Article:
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SIPRI Yearbook: "The world needs it."

October 18, 2019

 
Oxford University Press first published the SIPRI Yearbook on 19 June 1986. The Yearbook had, by then, already established itself as the authoritative point of reference for anyone interested in armaments and disarmament, and the ever-changing dynamics of war and peace across the globe. The match with Oxford University Press seemed, on paper – and in those days there was only paper – an entirely natural one, and so it has proved in practice across the subsequent three decades and more. It seemed natural because both institutions shared a number of fundamental values and goals, centring on that word ‘authoritative’ but also on the sharing of human understanding across societies and around the world.
 
It’s a truism to say that the world in 1986 was a very different from the one we see today, but this was notably the case in geopolitics. The world was underpinned by a bipolar balance of power, and prone to periodic bouts of arms racing and existential nuclear fear, in a way that seemed an intrinsic feature of international relations. All that was to change rapidly, and for a brief while after the end of the cold war, we wondered if the relevance of the Yearbook might wane. It did not.
 
The 1993 Yearbook published two weeks after I arrived at the Press. Those early weeks, my first in publishing, are a bit of a blur, and I can remember very little about the lead-up to publication. In truth the hard work had already been done, but I was acutely aware that its production and appearance was an event of significance, both inside and outside the Press.
 
The arrival each year of the text for the Yearbook is an event for us. A flurry of activity, in which, truth be told (and with due apologies to our other authors), everything else gets dropped for a bit and we work together to a set of tightly defined schedules to publish the book as fast as possible. Now that we are in a digital world, and the book appears in complementary print and online editions, the number of people involved has grown significantly. In the early years, a handful of us – a couple from editorial, a production controller, jacket designer, and a marketer – would scurry around. With the advent of the online edition, we have had Digital Producers, Digital Content Controllers, Content Architects, and a number of external suppliers all beavering away hand-in-hand with the print operation. The basic business of simply coordinating all these stakeholders is a big job.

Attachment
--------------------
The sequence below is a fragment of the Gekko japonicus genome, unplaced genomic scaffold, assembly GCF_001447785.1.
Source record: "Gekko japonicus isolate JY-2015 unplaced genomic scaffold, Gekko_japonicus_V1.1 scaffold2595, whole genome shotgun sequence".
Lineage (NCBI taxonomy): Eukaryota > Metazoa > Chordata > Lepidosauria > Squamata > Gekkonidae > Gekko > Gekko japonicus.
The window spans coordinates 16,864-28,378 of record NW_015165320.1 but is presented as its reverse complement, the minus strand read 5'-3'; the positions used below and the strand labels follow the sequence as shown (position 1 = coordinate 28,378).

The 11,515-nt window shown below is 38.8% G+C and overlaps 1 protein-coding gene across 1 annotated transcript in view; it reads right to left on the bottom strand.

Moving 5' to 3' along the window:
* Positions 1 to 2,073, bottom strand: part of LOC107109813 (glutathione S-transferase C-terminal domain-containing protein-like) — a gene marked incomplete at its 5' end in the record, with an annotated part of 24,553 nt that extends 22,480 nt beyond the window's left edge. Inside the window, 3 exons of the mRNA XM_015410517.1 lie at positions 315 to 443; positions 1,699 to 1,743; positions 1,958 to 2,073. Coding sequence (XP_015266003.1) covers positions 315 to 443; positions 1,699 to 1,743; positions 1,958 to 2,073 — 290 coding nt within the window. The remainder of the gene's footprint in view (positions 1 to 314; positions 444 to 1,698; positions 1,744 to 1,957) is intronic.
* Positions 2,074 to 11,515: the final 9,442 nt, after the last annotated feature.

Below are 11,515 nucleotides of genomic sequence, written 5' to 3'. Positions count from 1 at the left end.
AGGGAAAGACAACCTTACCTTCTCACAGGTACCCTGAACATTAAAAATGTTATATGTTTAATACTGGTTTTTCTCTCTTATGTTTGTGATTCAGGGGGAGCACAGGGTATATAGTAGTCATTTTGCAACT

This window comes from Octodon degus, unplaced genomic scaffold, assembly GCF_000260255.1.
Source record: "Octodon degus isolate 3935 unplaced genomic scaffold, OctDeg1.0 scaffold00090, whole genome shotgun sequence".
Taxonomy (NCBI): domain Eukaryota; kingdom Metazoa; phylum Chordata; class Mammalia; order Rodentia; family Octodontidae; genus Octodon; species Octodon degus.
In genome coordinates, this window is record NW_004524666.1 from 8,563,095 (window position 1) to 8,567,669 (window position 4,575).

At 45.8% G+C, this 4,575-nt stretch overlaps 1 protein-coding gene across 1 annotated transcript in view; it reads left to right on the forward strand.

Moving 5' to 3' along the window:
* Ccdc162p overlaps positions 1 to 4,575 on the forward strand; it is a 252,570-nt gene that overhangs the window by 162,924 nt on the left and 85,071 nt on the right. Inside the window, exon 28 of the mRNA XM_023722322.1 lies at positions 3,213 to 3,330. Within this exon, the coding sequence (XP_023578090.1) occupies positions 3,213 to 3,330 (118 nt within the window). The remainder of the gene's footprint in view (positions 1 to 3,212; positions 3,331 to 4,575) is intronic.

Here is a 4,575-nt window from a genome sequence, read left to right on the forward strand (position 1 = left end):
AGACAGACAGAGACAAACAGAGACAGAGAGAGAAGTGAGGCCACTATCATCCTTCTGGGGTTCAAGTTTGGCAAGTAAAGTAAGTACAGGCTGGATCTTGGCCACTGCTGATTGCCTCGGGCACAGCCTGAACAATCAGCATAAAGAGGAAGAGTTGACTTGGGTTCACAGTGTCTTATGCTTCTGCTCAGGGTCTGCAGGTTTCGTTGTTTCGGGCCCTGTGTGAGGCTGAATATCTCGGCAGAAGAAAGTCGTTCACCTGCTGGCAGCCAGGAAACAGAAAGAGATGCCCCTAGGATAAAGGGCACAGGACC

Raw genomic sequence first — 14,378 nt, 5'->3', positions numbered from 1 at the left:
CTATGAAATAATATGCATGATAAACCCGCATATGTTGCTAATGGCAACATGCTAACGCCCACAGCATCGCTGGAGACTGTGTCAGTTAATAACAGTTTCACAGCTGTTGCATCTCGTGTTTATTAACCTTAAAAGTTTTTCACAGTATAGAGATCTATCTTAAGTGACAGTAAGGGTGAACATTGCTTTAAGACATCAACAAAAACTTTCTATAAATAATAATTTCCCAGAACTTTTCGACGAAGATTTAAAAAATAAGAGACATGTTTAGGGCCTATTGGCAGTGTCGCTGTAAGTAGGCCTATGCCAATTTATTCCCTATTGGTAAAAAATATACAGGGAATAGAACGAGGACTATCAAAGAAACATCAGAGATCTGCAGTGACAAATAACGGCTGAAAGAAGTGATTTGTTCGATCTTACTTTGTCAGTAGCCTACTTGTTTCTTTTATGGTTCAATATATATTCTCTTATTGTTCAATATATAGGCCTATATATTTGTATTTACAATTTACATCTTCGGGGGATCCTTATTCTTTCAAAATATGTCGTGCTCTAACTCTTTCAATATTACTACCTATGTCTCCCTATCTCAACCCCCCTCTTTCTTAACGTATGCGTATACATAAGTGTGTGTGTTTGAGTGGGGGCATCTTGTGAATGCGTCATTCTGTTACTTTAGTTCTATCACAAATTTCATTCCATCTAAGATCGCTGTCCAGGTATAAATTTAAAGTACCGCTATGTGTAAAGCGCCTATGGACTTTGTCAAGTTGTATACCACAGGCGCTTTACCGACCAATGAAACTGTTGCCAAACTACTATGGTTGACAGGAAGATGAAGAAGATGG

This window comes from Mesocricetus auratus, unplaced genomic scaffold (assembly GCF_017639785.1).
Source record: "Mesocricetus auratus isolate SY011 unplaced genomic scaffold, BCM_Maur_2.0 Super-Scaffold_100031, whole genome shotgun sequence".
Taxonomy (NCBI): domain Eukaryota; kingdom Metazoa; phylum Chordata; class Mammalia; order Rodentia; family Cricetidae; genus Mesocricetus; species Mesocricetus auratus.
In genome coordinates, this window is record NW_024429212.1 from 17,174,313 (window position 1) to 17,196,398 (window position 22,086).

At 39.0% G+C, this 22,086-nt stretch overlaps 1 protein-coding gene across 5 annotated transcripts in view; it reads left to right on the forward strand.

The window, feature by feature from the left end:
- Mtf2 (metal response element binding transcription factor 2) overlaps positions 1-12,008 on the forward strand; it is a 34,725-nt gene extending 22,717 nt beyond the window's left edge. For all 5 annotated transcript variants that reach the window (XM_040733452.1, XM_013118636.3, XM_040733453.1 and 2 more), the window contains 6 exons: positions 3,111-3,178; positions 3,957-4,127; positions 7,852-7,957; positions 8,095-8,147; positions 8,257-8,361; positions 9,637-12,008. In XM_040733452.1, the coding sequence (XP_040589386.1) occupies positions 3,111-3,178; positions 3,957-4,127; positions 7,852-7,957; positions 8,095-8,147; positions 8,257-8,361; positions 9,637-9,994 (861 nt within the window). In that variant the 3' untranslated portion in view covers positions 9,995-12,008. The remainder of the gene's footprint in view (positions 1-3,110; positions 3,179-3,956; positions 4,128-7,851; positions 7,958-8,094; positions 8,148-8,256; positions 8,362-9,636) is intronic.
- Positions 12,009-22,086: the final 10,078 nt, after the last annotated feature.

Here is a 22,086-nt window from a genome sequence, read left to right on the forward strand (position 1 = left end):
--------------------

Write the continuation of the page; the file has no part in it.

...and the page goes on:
The publishing of the SIPRI Yearbook has been a defining and recurring feature of my time with OUP. I suggested earlier that, as institutions, we shared certain fundamental goals and values and that has underpinned our publishing relationship. That is the reason why, after more than a quarter of a century producing books on politics and international relations, the Yearbook stands out as a milestone of my career and a highlight of my publishing year. Long may it be so. The world needs it.
 
 

 - Dominic Byatt, OUP Social Sciences Publisher